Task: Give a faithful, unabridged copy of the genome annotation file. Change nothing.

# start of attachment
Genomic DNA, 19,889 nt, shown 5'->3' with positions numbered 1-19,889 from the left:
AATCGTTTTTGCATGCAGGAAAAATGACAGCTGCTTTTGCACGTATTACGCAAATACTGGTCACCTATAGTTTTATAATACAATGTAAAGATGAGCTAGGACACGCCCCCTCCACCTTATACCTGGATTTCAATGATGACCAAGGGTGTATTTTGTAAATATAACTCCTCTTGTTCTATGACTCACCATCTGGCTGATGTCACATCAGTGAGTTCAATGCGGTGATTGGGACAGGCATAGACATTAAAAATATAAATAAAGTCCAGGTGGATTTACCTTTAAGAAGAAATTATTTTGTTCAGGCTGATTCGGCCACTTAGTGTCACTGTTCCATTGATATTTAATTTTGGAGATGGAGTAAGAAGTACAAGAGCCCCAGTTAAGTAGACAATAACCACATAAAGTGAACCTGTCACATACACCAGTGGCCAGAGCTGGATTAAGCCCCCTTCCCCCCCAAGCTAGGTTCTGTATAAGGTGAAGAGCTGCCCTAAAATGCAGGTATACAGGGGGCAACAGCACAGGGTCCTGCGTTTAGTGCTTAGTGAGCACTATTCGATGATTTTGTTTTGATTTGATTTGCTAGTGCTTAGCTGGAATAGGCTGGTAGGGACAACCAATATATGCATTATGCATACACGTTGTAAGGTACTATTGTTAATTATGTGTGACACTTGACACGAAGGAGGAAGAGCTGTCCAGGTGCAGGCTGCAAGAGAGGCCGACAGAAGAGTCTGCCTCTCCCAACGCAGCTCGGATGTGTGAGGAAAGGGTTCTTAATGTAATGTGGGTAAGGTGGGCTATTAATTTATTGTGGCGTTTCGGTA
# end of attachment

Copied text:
Genomic DNA, 19,889 nt, shown 5'->3' with positions numbered 1-19,889 from the left:
AATCGTTTTTGCATGCAGGAAAAATGACAGCTGCTTTTGCACGTATTACGCAAATACTGGTCACCTATAGTTTTATAATACAATGTAAAGATGAGCTAGGACACGCCCCCTCCACCTTATACCTGGATTTCAATGATGACCAAGGGTGTATTTTGTAAATATAACTCCTCTTGTTCTATGACTCACCATCTGGCTGATGTCACATCAGTGAGTTCAATGCGGTGATTGGGACAGGCATAGACATTAAAAATATAAATAAAGTCCAGGTGGATTTACCTTTAAGAAGAAATTATTTTGTTCAGGCTGATTCGGCCACTTAGTGTCACTGTTCCATTGATATTTAATTTTGGAGATGGAGTAAGAAGTACAAGAGCCCCAGTTAAGTAGACAATAACCACATAAAGTGAACCTGTCACATACACCAGTGGCCAGAGCTGGATTAAGCCCCCTTCCCCCCCAAGCTAGGTTCTGTATAAGGTGAAGAGCTGCCCTAAAATGCAGGTATACAGGGGGCAACAGCACAGGGTCCTGCGTTTAGTGCTTAGTGAGCACTATTCGATGATTTTGTTTTGATTTGATTTGCTAGTGCTTAGCTGGAATAGGCTGGTAGGGACAACCAATATATGCATTATGCATACACGTTGTAAGGTACTATTGTTAATTATGTGTGACACTTGACACGAAGGAGGAAGAGCTGTCCAGGTGCAGGCTGCAAGAGAGGCCGACAGAAGAGTCTGCCTCTCCCAACGCAGCTCGGATGTGTGAGGAAAGGGTTCTTAATGTAATGTGGGTAAGGTGGGCTATTAATTTATTGTGGCGTTTCGGTA